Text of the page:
Now, I'm lactose intolerant, so if I have a glass of milk with my cookies I fart for four days. And not just regular gas; the farts you have time to contemplate as they're still trailing on. So one Wednesday, I have a giant mug of Ovaltine before work. Yes, Ovaltine.

Like clockwork, this guy orders. I tell the other driver to let me take it.

I get to this guy's house, open the glass screen door to knock on the wooden door, and then I fart and shut it between the doors, so that it has nowhere to go but right in his face when he opens the wooden door.

He opens it, and I'm grinning like I just won some award, and it doesn't take long for him to make a face, say "thanks for that, brother" sarcastically, and shut the door.

However, he did write 2.00 in the tip column. So this story has a happy ending. :)"

Sandra Worthington:

"I was working at a national family chain in a large Midwest town. It was fairly busy for a week night. In my section I had the perfect example of an upper middle class family. The parents were in their late 40's and they had two teenage sons who were both wearing football t-shirts from the most prestigious private high school in town. The family looked like they came out of a Sears catalog. They were a little rude, but I brushed it off.

A little bit later, I got seated with two women and a severely disabled boy who was about 10 across the aisle from the first family. He had profound retardation and Tourette's as well as a feeding tube in his throat. The women were doing the best they could to keep the boy quiet. He was happy and smiling and was generally quiet except for the vocal tics.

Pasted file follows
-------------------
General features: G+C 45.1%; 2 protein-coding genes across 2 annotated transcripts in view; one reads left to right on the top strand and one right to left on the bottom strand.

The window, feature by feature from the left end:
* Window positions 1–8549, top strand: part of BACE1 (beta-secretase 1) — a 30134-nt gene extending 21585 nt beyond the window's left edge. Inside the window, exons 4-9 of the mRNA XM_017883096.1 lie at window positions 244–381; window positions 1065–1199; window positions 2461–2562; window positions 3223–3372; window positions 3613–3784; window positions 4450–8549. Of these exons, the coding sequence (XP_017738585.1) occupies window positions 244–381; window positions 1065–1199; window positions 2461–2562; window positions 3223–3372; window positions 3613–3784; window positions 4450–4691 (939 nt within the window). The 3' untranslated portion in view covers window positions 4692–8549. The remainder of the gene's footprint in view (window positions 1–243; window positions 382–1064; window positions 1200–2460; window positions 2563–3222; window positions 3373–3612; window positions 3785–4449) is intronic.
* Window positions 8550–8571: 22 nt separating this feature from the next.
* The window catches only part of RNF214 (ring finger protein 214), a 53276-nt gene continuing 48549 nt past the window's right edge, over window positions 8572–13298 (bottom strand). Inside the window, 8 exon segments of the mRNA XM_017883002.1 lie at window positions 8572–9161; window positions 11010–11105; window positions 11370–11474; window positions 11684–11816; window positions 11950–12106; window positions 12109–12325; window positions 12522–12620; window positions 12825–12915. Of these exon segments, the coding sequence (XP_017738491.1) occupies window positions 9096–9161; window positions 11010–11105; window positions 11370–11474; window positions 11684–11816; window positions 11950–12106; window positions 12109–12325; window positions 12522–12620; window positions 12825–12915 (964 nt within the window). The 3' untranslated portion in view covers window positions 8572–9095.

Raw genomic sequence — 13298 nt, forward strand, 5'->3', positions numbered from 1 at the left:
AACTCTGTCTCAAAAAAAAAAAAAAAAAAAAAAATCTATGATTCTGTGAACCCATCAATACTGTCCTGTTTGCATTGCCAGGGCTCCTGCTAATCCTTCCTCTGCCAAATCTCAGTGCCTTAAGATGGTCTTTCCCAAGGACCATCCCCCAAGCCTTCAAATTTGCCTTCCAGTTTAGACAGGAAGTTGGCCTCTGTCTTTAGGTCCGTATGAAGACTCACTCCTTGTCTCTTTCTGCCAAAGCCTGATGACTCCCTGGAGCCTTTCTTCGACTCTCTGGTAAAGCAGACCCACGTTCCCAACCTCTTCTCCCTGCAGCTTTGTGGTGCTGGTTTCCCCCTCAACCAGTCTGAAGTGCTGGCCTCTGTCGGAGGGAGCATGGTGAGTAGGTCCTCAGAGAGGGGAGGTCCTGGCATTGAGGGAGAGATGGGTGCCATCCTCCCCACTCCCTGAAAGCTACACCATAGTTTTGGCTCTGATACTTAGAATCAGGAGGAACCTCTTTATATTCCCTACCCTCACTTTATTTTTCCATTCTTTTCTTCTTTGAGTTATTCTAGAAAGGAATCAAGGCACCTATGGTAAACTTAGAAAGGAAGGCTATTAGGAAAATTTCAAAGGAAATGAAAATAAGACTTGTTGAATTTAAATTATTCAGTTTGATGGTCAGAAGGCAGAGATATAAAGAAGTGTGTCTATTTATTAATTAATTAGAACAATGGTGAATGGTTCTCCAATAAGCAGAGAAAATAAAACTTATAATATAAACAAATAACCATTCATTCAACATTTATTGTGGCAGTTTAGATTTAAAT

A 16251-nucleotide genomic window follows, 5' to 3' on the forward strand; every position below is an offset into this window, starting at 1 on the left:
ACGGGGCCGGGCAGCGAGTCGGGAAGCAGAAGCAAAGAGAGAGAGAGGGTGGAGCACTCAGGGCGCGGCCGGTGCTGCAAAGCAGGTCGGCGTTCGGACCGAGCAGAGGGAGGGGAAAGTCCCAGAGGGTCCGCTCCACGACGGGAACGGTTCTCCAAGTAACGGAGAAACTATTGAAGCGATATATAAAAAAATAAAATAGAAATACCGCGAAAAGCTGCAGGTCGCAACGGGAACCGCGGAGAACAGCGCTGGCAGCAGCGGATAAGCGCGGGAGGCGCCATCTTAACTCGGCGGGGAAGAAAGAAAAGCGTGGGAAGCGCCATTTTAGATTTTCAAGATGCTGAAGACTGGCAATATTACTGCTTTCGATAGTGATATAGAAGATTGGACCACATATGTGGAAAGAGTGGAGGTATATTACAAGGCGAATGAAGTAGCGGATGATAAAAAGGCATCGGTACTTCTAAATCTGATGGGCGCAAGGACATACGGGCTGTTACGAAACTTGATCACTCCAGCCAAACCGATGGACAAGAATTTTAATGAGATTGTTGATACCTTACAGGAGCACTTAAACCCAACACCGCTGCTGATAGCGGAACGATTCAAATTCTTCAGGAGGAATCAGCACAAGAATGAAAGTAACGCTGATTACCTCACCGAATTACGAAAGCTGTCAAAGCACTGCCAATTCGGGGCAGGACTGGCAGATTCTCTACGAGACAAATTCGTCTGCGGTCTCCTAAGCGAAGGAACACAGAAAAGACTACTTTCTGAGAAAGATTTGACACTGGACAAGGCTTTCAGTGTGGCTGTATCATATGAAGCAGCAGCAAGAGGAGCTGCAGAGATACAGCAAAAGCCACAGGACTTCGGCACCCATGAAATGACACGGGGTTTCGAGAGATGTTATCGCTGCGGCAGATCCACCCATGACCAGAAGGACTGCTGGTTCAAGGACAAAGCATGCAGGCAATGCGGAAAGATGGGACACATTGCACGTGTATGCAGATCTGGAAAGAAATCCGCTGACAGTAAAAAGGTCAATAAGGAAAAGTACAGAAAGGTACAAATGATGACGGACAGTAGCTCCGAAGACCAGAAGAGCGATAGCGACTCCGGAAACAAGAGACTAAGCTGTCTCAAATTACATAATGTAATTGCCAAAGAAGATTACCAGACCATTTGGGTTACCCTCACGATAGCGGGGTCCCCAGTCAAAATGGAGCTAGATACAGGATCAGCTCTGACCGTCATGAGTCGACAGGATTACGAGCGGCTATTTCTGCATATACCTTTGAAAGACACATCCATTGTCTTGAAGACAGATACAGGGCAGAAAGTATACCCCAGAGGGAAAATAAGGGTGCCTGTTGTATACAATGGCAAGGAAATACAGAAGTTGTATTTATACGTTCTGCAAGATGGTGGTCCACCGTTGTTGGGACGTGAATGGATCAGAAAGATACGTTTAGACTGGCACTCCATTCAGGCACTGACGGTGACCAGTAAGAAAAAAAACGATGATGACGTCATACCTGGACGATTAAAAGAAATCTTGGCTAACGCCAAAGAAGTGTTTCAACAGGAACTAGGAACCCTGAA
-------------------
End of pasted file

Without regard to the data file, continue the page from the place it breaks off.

After bringing the drinks for the second family, the first family waved me over. The father told me they had to be moved immediately "because the retard is scaring the kids," loudly enough for the women to hear. I kept my composure told him I would see what I could do.

I told my manager, who has a special needs child said, "fuck those guys, I'll find them the worst table possible." He seated them across the restaurant in a section we weren't using that night.

While all of this was going on, one of the women had started crying. My manager and I both stopped by to console her. She told him the teenagers had been laughing and calling her son a "gross fucking retard," with no correction from the parents. He comped her check and told her he would do everything in his power to make it right.

Word had traveled through the restaurant and everyone was outraged. My manager told the staff that he wasn't telling us to cropdust the snob family, but he wasn't telling us to not crop dust them either. Every single server, host, busser and even some of the kitchen staff walked past their table.

Justice smells bad sometimes."

Do you have a crazy restaurant story you'd like to see appear in Behind Closed Ovens? Please e-mail WilyUbertrout@gmail.com with "Behind Closed Ovens" in the subject line (or you can find me on Twitter @EyePatchGuy). Submissions are always welcome!